Ohio mirrors America’s growing diversity in many ways. Today, mosques occupy old churches; co-workers wear burqas and yarmulkes; and some employees request “prayer breaks.”
Religious diversity is a reason for celebration, but it also presents challenges in the workplace. The number of religious-discrimination claims filed with the U.S. Equal Employment Opportunity Commission (EEOC) has more than doubled in the past year.
Furthermore, the courts have not offered clear guidance to employers when dealing with religious issues. And Congress will likely be considering legislation again this year that would require employers to make ADA-style reasonable accommodations for employees’ religious practices.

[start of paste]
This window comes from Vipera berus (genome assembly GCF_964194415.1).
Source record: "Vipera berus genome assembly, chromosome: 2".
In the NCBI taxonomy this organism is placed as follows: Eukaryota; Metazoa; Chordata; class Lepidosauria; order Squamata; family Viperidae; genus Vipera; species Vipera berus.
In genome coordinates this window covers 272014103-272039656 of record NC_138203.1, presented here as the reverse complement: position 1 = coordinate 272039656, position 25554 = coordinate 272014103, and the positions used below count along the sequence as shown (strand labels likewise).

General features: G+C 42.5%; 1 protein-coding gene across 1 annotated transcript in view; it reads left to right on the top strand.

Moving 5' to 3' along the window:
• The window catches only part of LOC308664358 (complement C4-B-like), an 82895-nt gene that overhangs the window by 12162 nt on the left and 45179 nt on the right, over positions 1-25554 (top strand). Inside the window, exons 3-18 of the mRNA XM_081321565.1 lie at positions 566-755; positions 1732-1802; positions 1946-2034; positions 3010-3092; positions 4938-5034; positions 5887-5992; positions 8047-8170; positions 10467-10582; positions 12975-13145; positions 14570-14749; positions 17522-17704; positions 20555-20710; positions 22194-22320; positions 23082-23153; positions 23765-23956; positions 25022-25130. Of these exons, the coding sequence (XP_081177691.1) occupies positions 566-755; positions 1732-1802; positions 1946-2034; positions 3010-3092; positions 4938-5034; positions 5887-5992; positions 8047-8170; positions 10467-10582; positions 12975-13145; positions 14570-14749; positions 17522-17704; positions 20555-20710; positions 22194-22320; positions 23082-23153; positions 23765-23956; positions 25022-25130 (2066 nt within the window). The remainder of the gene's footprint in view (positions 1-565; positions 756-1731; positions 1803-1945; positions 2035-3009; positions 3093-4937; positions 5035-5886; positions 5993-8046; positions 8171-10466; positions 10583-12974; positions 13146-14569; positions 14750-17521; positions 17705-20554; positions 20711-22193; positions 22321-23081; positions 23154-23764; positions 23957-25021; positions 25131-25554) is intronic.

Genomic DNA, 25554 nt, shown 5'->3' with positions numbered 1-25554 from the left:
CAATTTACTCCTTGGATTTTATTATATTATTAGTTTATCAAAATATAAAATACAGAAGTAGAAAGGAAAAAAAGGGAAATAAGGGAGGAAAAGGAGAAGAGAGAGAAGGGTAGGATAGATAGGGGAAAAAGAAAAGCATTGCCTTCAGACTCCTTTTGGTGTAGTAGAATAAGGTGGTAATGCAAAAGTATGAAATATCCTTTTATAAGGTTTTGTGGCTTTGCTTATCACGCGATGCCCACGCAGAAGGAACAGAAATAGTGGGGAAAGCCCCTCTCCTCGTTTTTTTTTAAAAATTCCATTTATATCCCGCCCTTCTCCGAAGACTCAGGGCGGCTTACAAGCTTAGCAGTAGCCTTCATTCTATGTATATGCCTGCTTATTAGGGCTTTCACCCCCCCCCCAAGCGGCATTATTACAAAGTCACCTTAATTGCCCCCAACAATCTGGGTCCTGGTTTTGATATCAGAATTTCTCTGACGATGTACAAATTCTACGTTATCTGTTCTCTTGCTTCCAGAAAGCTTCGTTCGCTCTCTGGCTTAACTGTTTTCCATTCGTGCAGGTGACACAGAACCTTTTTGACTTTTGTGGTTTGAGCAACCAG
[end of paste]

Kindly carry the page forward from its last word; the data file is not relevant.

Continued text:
5 steps to compliance
Most employers understand the basics: Federal law (Title VII of the Civil Rights Act) says that it’s illegal to discriminate based on a person’s religion in hiring, firing, promotion, pay, benefits...(register to read more)
- How to Fire an Employee the Legal Way: 6 Termination Guidelines
- New economic stimulus law will find HR working closely with accounting
- HR Specialist releases agenda for Nov. 4-6 conference in D.C.
- Are you 'overcomplying'? 7 laws you might be able to ignore
- Beyond withholding: Payroll's many compliance duties